“Oh seriously? Because that’s a great idea. What’s your name? Because I’m going to go home tonight and I’m going to start a blog about you, even though I don’t know you.”
Here’s the thing, I’m a huge fan, as you know, of the Internet and new media and everything that comes with it. However, it does afford a platform for a certain brand of uninformed critic that can be frustrating. What I’m trying to do, more and more, is to ignore criticisms of people who are uninformed, or who are offering the same critiques that have been offered before. I’m trying to take seriously when people come up with new stuff, when people have sincere, earnest questions.
Darren King: Would you say it’s something like 20% of the time that people are asking sincere, earnest questions, and the rest of the time its just attacks?
Yeah, I don’t know how to gauge, whether its quantity or, you know, vehemence. But yeah, if you judge it by how loud the people are, you’re right, it’s probably that. There are certain people who don’t like me, and don’t like what I’m saying, and they know how to work Google and other search engines.
Darren King: Yeah, I work in web design and am really familiar with how search engines work, and it is frustrating that you can google a name and what’ll come up in the top 10 might be complete junk. There’s no editorial control at all to guarantee those are credible sources.
Yeah, what’s frustrating for me, and others, maybe for you too, is how ill-informed people are in terms of how search engines work. So they don’t understand how Google understands authority of a website, based on inbound links and things like that. So people google something thinking that Google rates things by some other kind of permutation than they actually do, you know?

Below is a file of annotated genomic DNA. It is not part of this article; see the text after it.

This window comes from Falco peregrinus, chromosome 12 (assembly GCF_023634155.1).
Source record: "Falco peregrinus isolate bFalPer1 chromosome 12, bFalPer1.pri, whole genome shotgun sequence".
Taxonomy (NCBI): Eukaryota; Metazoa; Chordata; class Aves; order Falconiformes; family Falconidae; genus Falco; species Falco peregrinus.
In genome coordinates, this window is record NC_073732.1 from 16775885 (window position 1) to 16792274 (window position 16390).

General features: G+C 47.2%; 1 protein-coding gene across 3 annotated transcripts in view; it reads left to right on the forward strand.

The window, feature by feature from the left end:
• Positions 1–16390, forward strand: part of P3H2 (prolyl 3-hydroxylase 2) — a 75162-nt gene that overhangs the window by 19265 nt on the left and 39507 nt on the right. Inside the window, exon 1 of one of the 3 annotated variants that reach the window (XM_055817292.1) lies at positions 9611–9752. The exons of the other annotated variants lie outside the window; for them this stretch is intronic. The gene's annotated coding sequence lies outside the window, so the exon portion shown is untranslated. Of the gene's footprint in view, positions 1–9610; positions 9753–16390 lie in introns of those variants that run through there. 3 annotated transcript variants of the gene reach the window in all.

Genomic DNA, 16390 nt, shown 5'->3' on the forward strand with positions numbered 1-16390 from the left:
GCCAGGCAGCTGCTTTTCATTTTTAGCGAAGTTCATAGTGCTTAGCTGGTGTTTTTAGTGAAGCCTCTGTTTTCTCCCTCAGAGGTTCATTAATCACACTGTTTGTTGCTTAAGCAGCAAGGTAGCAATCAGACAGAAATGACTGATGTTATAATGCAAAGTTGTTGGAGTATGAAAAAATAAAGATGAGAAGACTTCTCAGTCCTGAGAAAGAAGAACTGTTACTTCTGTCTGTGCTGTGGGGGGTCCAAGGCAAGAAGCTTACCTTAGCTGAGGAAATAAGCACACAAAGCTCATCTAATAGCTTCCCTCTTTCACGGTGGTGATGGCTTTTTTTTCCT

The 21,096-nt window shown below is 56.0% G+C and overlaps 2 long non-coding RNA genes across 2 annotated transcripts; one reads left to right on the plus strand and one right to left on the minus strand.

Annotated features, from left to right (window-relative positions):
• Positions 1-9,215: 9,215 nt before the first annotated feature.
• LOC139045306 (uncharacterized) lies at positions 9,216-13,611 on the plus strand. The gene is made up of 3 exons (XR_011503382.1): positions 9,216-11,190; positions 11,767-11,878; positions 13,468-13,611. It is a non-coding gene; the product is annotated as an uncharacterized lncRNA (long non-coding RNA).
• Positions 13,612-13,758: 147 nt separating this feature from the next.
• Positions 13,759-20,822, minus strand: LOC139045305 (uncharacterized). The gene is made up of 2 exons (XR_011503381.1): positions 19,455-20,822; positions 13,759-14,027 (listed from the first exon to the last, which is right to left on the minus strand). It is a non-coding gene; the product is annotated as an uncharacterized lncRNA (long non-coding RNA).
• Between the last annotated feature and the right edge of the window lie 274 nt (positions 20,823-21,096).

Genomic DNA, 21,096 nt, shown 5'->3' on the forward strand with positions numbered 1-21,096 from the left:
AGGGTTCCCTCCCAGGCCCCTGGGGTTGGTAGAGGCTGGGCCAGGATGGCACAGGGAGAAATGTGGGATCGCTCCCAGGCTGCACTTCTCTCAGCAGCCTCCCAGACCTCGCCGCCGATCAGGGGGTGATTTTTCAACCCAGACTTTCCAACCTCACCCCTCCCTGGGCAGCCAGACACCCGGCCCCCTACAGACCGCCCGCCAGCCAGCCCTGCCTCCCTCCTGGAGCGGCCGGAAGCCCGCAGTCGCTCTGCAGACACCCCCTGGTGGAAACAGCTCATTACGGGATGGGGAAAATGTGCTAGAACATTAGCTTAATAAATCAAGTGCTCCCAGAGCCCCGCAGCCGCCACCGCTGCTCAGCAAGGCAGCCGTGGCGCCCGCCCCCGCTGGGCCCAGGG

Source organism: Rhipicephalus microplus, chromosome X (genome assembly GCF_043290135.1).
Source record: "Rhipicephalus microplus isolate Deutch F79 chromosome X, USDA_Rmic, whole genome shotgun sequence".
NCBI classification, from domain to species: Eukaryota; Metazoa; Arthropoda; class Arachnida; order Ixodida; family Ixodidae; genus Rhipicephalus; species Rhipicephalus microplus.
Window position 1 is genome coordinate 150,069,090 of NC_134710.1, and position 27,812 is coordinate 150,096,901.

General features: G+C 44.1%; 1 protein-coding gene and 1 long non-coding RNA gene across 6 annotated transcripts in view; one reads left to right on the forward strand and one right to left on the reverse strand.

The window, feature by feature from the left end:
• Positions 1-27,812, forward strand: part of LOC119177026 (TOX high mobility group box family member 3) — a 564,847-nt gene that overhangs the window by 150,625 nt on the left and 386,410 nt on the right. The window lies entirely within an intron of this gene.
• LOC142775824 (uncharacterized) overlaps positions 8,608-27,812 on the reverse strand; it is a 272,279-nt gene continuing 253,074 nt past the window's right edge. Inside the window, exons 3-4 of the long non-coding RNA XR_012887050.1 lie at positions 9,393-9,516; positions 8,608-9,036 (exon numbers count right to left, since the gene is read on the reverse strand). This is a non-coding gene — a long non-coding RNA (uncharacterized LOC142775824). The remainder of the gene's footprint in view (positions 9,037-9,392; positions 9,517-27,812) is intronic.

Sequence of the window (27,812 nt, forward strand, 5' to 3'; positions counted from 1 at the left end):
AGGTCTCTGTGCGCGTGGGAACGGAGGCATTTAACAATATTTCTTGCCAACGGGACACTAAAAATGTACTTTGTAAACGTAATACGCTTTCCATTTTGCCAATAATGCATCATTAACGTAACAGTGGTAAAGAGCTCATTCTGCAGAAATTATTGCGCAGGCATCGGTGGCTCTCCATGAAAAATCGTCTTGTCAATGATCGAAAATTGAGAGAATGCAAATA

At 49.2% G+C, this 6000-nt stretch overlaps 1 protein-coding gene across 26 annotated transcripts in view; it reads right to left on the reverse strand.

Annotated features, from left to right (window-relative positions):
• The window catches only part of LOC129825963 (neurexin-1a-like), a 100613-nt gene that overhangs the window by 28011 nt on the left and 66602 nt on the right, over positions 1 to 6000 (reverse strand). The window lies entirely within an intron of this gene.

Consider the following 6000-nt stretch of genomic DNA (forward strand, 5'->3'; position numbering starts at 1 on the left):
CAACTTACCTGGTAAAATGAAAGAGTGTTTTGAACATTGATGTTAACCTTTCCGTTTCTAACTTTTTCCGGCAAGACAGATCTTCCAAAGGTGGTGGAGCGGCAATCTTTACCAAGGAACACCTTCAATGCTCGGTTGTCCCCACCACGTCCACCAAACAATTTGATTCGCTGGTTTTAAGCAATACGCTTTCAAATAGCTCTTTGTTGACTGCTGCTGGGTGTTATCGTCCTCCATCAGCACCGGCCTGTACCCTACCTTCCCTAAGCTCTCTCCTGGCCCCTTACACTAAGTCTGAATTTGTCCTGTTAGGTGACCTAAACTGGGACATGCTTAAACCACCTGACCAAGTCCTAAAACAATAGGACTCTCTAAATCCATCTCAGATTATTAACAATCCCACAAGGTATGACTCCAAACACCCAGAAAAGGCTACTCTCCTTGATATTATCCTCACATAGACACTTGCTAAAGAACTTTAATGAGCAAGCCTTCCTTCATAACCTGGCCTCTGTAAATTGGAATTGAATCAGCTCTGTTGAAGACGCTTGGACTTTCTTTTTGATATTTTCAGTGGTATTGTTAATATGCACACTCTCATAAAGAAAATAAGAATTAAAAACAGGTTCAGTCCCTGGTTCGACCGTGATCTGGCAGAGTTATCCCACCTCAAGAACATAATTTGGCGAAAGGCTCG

Darren King: Right. Its like people believe there are actually human beings sitting at a board somewhere and ranking results rather than it being dome by software.
Darren King: Tony, what would you say are some of the most common misconceptions of Emergent that you regularly come across?
Well, one is that Emergent people don’t have any convictions. Don’t stand for anything. Don’t really believe anything. As if we’re like “Yeah, whatever, dude,” that that’s the MO of Emergent people. That’s just really completely
untrue. I mean, I think the Emergent people that I hang out with are extremely opinionated. I mean, I look at people like me, and Brian, Chris C. and Tim Keel, Karen Ward… I mean, we’re some of the most opinionated people I know. So, that’s one of the misconceptions.
The other one I guess - that’s highly frustrating - is that Emergent people don’t really take the Bible seriously.